Best, Promising and Emerging Practices

Given the growing interest in developing solutions to homelessness, it is increasingly important to know what works, why it works and for whom it works. There is extensive research that examines causes and current conditions of homelessness but little –although growing—literature that can describe effective interventions in a practical way. The sharing of solutions is key to avoid “reinventing the wheel” in each community. While there are few “one-size-fits-all” solutions to homelessness, with the right tools and information communities could learn from each other and adapt initiatives to local contexts.

Yet, many communities and service providers in the non-profit sector lack effective tools, resources and capacity to engage in rigorous program evaluation or to disseminate knowledge learned in order to assist service providers and program planners elsewhere. Sharing best, promising or emerging practices is about communication and alerting those working in the field to a strategy that demonstrates positive results.

In “What Works and for Whom”, the Canadian Observatory on Homelessness defines and explains the differences between best, promising and emerging practices as follows:


A Best Practice is an intervention, method or technique that has consistently been proven effective through the most rigorous scientific research (especially conducted by independent researchers) and which has been replicated across several cases or examples. To be a ‘best practice’, an intervention must be able to show that it produces better results than other approaches and that is a practice that can potentially be adapted with success in other contexts and/or scaled up to a systems-wide approach. In other words, there is a sufficient body of evidence that allows us to confidently say that the described practice is a generalizable example of something that works. It should be noted that some interventions might demonstrate scientific rigour, but never be generalizable in other contexts. For example, what works in Northern Canada may not, or should not, be expected to work in Toronto. An intervention for Indigenous Peoples might not be effective for new immigrants, for instance, despite being a best practice in its original context. Thus, an intervention that is generalizable within a specific context should also have merit as a best practice.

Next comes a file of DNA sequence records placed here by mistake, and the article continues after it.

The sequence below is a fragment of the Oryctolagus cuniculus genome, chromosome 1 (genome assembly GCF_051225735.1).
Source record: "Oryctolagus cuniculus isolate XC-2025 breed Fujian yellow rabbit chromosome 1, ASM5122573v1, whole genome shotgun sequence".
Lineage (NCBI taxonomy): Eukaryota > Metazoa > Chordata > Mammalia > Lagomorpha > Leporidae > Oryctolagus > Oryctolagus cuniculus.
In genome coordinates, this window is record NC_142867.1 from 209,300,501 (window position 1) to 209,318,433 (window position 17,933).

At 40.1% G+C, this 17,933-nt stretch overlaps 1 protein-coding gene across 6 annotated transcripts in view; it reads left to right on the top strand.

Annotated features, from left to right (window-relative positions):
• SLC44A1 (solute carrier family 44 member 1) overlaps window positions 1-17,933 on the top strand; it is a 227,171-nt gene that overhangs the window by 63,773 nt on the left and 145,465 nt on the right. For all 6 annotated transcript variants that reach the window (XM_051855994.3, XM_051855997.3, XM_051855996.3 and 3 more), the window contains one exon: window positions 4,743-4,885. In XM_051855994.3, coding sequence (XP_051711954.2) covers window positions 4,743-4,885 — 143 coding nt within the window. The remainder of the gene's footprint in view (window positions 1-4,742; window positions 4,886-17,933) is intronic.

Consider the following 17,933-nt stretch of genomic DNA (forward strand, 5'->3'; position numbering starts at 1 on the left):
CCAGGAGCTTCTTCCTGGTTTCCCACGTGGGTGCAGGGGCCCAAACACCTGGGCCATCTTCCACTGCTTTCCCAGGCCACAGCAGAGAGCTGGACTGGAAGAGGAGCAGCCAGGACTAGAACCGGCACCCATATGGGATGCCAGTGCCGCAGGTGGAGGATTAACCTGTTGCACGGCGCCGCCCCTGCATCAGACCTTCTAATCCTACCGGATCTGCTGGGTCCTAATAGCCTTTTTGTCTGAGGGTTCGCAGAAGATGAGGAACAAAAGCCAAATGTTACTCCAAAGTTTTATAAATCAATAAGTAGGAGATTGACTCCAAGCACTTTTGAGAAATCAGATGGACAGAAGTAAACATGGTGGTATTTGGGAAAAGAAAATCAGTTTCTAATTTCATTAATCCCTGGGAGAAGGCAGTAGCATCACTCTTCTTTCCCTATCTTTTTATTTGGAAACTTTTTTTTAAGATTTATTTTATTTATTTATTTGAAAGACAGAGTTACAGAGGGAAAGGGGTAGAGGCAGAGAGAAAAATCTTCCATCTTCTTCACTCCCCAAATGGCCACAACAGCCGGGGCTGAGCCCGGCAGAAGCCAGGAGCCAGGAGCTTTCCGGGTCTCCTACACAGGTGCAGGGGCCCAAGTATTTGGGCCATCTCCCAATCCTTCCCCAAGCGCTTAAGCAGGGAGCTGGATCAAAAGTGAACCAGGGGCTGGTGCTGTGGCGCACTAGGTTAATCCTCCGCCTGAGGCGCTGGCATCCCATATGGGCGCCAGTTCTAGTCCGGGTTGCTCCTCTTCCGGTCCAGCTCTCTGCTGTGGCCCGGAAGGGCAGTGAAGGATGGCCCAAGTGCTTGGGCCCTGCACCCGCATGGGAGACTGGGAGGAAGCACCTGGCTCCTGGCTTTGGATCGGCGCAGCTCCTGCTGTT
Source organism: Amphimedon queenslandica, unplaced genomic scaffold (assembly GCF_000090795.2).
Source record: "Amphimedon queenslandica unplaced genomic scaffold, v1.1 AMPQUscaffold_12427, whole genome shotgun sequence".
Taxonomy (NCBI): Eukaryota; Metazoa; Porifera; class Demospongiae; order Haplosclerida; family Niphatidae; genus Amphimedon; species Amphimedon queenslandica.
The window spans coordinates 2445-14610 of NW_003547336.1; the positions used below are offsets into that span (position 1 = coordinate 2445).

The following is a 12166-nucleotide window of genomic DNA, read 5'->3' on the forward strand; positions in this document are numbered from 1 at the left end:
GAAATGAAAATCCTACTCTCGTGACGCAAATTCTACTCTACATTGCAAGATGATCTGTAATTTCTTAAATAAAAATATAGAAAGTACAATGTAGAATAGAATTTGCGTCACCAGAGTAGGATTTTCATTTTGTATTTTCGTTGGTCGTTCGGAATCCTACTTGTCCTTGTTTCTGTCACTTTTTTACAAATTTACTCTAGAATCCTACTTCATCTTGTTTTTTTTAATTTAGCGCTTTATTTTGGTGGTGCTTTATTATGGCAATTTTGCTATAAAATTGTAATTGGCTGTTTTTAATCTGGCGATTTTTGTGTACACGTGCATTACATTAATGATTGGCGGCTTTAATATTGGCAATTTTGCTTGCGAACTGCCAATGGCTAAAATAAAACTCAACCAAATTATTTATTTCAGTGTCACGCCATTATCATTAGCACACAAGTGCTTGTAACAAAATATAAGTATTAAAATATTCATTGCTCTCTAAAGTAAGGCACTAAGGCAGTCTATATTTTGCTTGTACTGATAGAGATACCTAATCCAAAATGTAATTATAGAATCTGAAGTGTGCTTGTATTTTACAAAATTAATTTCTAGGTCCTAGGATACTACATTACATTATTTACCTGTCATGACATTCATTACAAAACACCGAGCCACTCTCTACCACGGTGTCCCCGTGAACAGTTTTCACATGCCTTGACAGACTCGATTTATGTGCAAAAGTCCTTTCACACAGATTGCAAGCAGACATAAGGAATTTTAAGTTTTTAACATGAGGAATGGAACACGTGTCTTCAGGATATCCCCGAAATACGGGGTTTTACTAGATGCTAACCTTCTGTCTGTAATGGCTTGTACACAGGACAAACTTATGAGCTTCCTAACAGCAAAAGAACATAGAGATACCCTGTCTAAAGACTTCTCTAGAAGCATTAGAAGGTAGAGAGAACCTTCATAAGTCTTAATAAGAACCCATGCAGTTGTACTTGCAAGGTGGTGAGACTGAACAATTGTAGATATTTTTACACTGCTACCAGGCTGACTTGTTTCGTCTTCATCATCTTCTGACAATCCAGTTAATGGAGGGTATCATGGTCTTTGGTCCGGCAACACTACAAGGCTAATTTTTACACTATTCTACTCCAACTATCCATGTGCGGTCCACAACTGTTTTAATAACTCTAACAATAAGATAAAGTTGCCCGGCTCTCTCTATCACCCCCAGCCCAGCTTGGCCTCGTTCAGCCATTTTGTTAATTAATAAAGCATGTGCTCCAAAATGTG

An intervention is considered to be a Promising Practice when there is sufficient evidence to claim that the practice is proven effective at achieving a specific aim or outcome, consistent with the goals and objectives of the activity or program. Ideally, Promising Practices demonstrate their effectiveness through the most rigorous scientific research, however there is not enough generalizable evidence to label them ‘best practices’.

They do however hold promise for other organizations and entities that wish to adapt the approaches based on the soundness of the evidence.


Emerging practices are interventions that are new, innovative and which hold promise based on some level of evidence of effectiveness or change that is not research-based and/or sufficient to be deemed a ‘promising’ or ‘best’ practice. In some cases this is because an intervention is new and there has not been sufficient time to generate convincing results. Nevertheless, information about such interventions is important because it highlights innovation and emerging practices worthy of more rigorous research.

When we speak more generally of ‘best’ or ‘promising’ practices, then, we are attempting to make a determination as to interventions that actually lead to effective and productive results, based on stated goals.

However, in order to make this determination, there must be solid evidence. We cannot simply assert that a given approach is outstanding without being able to demonstrate that it has an impact.

The determination of best and promising practices is, in the end, a question of evidence, and may involve conducting research or reviews of the literature, including meta-syntheses and meta-analyses. It may also involve ‘case studies’; that is, detailed investigations of specific examples. In either case, the goal of conducting such research is to make a determination about effectiveness, so as to assist in the dissemination and adaptation of practices that work.

There are many programs and reports that claim to demonstrate promising and best practices. However, there is incredible variation in the quality, rigour and amount of evidence that is used to back up these claims. Indeed, some programs or reports may make these claims without any documented evidence to back them up.

Hierarchy of Evidence